Picture Source: NASA
In 1988, more than a quarter of a century ago, a team of the Massachusetts Institute of Technology ( MIT ) successfully achieved to let fly a Human Powered Aircraft from the island of Crete to the island of Santorini on a distance of 115 km. It was the MIT Daedalus project.
A prodigious result of the project was the low weight of the aircraft: 32 kg for a wingspan of 30 meters.
I propose today to take advantage of the breakthroughs of Solar Impulse in the field of inhabited solar flight to build a Solar and Human Powered Aircraft. The human pilot power will be electrically assisted by the photovoltaic energy in the day phase.
In good sunshine conditions, the pilot will be able to rest. In other conditions and at night he will have to pedal to keep the aircraft in the air.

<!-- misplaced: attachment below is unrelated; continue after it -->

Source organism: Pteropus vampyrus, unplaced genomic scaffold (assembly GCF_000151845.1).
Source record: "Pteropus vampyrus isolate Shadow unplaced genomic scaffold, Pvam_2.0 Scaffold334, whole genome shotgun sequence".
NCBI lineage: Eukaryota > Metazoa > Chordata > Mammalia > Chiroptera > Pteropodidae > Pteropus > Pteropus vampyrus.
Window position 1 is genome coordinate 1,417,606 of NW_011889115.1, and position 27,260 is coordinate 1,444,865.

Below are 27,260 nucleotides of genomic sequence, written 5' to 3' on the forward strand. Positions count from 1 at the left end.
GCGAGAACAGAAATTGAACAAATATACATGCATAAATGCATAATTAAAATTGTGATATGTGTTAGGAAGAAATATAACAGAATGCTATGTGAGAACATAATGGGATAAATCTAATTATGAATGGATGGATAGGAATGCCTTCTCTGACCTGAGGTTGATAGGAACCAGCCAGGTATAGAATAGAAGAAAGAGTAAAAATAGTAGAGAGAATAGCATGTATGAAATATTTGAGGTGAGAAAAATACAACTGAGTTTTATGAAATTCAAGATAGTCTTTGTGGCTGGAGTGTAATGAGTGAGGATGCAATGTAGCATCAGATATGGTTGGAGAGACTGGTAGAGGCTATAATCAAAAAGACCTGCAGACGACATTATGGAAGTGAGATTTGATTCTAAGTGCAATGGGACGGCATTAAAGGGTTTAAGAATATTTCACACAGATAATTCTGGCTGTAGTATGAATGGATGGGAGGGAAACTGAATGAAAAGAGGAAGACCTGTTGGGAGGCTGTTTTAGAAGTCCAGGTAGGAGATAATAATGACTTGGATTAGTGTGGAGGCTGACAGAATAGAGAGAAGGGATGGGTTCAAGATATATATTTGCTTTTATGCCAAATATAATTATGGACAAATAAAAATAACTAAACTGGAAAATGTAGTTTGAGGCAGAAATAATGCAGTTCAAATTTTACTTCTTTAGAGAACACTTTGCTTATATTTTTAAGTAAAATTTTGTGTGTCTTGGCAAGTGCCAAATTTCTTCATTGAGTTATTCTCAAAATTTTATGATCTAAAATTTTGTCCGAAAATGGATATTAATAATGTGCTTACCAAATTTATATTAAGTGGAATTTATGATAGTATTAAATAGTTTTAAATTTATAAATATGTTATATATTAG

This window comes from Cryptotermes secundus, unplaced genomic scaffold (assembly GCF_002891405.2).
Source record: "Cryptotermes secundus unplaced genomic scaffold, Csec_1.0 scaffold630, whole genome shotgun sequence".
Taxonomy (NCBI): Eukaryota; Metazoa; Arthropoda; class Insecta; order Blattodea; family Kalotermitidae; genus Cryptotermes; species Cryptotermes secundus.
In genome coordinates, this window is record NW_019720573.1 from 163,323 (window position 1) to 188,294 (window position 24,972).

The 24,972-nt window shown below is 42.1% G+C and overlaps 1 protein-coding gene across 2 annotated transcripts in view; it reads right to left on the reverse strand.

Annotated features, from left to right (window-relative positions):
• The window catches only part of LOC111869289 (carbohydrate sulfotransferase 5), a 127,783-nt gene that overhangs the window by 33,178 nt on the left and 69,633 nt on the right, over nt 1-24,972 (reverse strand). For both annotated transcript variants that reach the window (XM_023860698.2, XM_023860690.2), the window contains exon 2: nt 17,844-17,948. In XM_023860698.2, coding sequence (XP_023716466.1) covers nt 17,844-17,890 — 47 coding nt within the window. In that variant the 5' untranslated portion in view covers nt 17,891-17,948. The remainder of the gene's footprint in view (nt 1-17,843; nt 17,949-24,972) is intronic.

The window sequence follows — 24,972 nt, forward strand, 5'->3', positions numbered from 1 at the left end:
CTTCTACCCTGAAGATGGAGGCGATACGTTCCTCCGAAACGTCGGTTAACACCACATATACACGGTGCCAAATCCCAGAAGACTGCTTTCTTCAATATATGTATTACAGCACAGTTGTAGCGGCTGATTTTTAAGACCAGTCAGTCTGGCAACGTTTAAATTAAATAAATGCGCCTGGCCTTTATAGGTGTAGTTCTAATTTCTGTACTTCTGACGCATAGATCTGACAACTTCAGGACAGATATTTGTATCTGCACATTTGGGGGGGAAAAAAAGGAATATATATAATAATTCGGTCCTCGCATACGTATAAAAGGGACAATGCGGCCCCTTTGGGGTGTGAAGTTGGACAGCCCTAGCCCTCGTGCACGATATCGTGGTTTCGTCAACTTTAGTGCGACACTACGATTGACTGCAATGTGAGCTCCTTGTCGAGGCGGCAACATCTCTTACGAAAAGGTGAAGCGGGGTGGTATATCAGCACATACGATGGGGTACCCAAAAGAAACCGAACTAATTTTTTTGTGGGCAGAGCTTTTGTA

A high level athlete with good stamina should be able to travel long distances such that a Round-The-World-Tour could be taken into consideration.
The aircraft should have an equivalent weight to the one of Daedalus but it will have to be more robust, more manoeuvrable and more performant.
Air Bike and Pilot Sustainability
It would be great to fly around the world with the airbike but will plane and pilot be able to sustain multi-day flights over oceans ?
In good weather conditions, the airplane should be able to climb up to 10’000 feet with the help of solar energy, thus storing energy as potential altitude energy.
To allow the pilot to sleep, the airplane will be able to fly in “drone mode”. In this mode, Artificial Intelligence will control the aircraft.
Over night the pilot will have to pedal to maintain its aircraft in the air. Remaining in the air over night will be one of the numerous challenges of the pilot.
Another challenge for him will be to develop the ability to sleep in its flying tiny home.
What about food and beverage input and output for the pilot ?
May be the main question, indeed !
As this airplane will not be able to embark a large payload, food and beverages will have to be supplied in flight with drones, let’s say at the end of each night when the aircraft has lost altitude and is close to the ground.
Input and output will occur through a hatch under the seat of the pilot.
Multi-day flights should be possible on this way.